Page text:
French President Nicolas Sarkozy told David Cameron he was “sick” of his advice over the eurozone crisis last night as the EU summit ended in acrimony and indecision.
The pair clashed because Britain was pushing for a full meeting of all 27 EU leaders next week, rather than allowing the 17 countries in the euro to stitch up a deal on their own.
“We’re sick of you criticising us and telling us what to do,” the French leader is said to have told the Prime Minister in Brussels. “You say you hate the euro, you didn’t want to join and now you want to interfere in our meetings.”
Mr Cameron’s gift of a pink woollen blanket for Mr Sarkozy’s new baby daughter Giulia apparently did little to lighten the mood.
The president went on to say he was “sick” of picking up newspapers and reading advice on the eurozone crisis from the Prime Minister and Chancellor George Osborne.
Tempers frayed as leaders took tentative steps towards a deal to strengthen the banking system, boost bailout funds for debt-stricken economies and write off a huge chunk of Greece’s towering debts.
Europe’s 13th crisis management summit in less than two years ended with leaders having to agree to meet again on Wednesday to seek a comprehensive solution to the debt contagion threatening the future of the single currency.
Fears are growing that the package of measures will not be enough to withstand potential future economic shocks - amid warnings that Greece could swallow all the remaining eurozone bailout cash on its own.
There is mounting alarm about the state of the Italian economy and its failure to take steps to get on top of its debts, which stand at 120 per cent of national income.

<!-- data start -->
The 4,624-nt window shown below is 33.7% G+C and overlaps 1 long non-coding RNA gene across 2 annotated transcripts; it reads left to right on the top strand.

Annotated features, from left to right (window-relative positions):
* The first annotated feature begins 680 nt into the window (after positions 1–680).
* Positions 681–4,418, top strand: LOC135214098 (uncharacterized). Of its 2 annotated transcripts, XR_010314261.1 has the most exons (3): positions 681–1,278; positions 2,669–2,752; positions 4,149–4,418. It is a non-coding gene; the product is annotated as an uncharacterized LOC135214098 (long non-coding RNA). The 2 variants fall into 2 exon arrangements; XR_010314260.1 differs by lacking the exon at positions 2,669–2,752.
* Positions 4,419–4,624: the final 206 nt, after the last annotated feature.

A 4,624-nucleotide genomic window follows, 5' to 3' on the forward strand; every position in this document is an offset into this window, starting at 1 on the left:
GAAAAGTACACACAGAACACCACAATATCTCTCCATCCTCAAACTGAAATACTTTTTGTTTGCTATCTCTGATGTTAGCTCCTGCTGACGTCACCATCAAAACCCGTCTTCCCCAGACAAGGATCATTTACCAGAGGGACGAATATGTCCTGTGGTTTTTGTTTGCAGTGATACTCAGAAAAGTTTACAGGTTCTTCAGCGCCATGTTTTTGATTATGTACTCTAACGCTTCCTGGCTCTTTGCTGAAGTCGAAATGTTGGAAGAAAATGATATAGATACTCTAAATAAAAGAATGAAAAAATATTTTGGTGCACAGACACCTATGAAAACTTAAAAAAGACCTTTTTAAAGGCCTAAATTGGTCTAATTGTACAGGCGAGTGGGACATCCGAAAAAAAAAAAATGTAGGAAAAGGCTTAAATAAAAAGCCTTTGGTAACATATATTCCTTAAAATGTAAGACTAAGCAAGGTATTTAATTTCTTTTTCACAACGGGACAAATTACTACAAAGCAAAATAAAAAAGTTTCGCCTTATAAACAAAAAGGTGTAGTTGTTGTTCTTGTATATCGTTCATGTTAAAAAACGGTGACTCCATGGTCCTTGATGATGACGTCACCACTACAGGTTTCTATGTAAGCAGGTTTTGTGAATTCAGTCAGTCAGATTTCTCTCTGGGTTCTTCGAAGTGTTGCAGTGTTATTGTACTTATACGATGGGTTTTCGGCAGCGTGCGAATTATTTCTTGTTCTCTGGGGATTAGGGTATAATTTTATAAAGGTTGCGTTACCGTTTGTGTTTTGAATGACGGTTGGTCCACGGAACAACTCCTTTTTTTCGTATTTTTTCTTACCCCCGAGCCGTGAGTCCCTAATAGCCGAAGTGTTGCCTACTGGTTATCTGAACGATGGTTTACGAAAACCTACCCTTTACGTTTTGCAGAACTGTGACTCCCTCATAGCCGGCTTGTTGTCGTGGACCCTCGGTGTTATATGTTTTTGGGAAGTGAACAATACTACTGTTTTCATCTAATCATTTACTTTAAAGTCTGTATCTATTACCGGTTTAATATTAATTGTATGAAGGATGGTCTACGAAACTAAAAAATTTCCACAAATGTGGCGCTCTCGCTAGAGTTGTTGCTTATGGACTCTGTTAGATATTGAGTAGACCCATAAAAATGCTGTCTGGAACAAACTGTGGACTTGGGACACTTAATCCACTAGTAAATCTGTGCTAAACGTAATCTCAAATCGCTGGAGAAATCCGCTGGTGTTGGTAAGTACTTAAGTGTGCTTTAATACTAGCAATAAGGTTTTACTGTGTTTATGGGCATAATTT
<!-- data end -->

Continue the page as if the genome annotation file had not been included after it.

Ultimately, the Prime Minister had his way and another full meeting of all 27 EU leaders was agreed - though this will mean him having to tear up his travel plans for the week.
Proposed trips to Japan and New Zealand will be cancelled, while the Prime Minister is likely to arrive late for a Commonwealth summit in Australia with the Queen.
Mr Cameron won agreement from other leaders for unspecified “safeguards” for Britain and other non-euro countries against potentially damaging rulings from a new, more closely integrated eurozone.
After hours of talks, the leaders agreed that European banks will need £94 billion of fresh capital over the next six to nine months to shield themselves against potential debt defaults by EU countries. But the figure falls short of some market estimates of the necessary recapitalisation. A recent International Monetary Fund report identified a £175 billion black hole in banks’ balance sheets stemming from sovereign debt writedowns, while other experts put the figure higher still.
Mr Cameron urged eurozone leaders to deliver a credible response to restore market confidence in the single currency.
After the six-hour summit in Brussels, he warned that the crisis was having a “chilling effect” on all 27 EU economies, adding: “While the UK is not in the eurozone and has no intention of joining, it is in Britain’s interest to have a strong and healthy euro. Do people have the confidence that the eurozone is putting in place what’s needed to contain any contagion? We need further progress to that decisive solution.”
Mr Cameron repeated his pledge never to join the euro, describing it as “like the ERM [the disastrous Exchange Rate Mechanism] without an exit”. Greece and Portugal are already on life support, having had to be bailed out by eurozone countries and the International Monetary Fund.
Those two countries - and probably Italy and Spain - are expected to need more help to meet the new requirements for banks to protect themselves by holding more capital. Of £383 billion in the Eurozone’s bailout fund, £116 billion has already been spent propping up Greece, Portugal and Ireland’s struggling economies.
But more of the fund is likely to have go to Greece to stop it defaulting on its borrowing - and Italy alone is likely to need another £218billion next year just to service its existing debts.
Other countries will not be able to meet the bill for propping up banks deemed to be dangerously exposed to sovereign debt themselves.
German Chancellor Angela Merkel warned that if Italy’s debt remains at 120 percent of gross domestic product “then it won’t matter how high the protective wall is because it won’t help win back the markets’ confidence”. - Daily Mail